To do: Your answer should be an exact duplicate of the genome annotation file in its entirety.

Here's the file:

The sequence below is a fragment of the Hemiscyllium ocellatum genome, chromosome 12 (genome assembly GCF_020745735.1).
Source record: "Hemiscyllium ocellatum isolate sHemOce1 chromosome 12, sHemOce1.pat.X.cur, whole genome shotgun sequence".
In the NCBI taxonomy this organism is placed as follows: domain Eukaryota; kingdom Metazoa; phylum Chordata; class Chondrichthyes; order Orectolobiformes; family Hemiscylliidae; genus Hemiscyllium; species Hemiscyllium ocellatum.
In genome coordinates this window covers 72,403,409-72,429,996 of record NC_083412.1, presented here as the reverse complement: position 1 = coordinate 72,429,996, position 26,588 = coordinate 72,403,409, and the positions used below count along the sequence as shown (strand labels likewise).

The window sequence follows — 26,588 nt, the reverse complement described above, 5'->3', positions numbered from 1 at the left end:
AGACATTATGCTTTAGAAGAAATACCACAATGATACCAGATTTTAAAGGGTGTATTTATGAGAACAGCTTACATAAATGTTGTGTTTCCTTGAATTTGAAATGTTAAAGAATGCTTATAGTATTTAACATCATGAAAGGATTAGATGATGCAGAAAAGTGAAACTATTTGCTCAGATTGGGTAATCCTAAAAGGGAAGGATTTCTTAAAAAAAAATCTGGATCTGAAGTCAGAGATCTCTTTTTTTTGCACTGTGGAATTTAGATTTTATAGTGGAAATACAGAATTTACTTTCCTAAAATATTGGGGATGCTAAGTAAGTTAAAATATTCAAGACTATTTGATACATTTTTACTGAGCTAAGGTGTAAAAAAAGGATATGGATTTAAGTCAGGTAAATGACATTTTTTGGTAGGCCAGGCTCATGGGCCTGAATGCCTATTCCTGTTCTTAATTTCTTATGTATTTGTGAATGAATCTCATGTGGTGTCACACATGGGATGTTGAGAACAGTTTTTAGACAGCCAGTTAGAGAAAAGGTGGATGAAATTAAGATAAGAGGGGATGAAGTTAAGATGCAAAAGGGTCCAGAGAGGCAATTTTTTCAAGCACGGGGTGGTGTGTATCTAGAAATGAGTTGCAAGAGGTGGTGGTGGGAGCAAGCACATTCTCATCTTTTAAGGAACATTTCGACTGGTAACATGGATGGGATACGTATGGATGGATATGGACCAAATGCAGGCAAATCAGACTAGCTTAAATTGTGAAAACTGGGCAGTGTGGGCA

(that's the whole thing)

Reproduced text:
The sequence below is a fragment of the Hemiscyllium ocellatum genome, chromosome 12 (genome assembly GCF_020745735.1).
Source record: "Hemiscyllium ocellatum isolate sHemOce1 chromosome 12, sHemOce1.pat.X.cur, whole genome shotgun sequence".
In the NCBI taxonomy this organism is placed as follows: domain Eukaryota; kingdom Metazoa; phylum Chordata; class Chondrichthyes; order Orectolobiformes; family Hemiscylliidae; genus Hemiscyllium; species Hemiscyllium ocellatum.
In genome coordinates this window covers 72,403,409-72,429,996 of record NC_083412.1, presented here as the reverse complement: position 1 = coordinate 72,429,996, position 26,588 = coordinate 72,403,409, and the positions used below count along the sequence as shown (strand labels likewise).

The window sequence follows — 26,588 nt, the reverse complement described above, 5'->3', positions numbered from 1 at the left end:
AGACATTATGCTTTAGAAGAAATACCACAATGATACCAGATTTTAAAGGGTGTATTTATGAGAACAGCTTACATAAATGTTGTGTTTCCTTGAATTTGAAATGTTAAAGAATGCTTATAGTATTTAACATCATGAAAGGATTAGATGATGCAGAAAAGTGAAACTATTTGCTCAGATTGGGTAATCCTAAAAGGGAAGGATTTCTTAAAAAAAAATCTGGATCTGAAGTCAGAGATCTCTTTTTTTTGCACTGTGGAATTTAGATTTTATAGTGGAAATACAGAATTTACTTTCCTAAAATATTGGGGATGCTAAGTAAGTTAAAATATTCAAGACTATTTGATACATTTTTACTGAGCTAAGGTGTAAAAAAAGGATATGGATTTAAGTCAGGTAAATGACATTTTTTGGTAGGCCAGGCTCATGGGCCTGAATGCCTATTCCTGTTCTTAATTTCTTATGTATTTGTGAATGAATCTCATGTGGTGTCACACATGGGATGTTGAGAACAGTTTTTAGACAGCCAGTTAGAGAAAAGGTGGATGAAATTAAGATAAGAGGGGATGAAGTTAAGATGCAAAAGGGTCCAGAGAGGCAATTTTTTCAAGCACGGGGTGGTGTGTATCTAGAAATGAGTTGCAAGAGGTGGTGGTGGGAGCAAGCACATTCTCATCTTTTAAGGAACATTTCGACTGGTAACATGGATGGGATACGTATGGATGGATATGGACCAAATGCAGGCAAATCAGACTAGCTTAAATTGTGAAAACTGGGCAGTGTGGGCA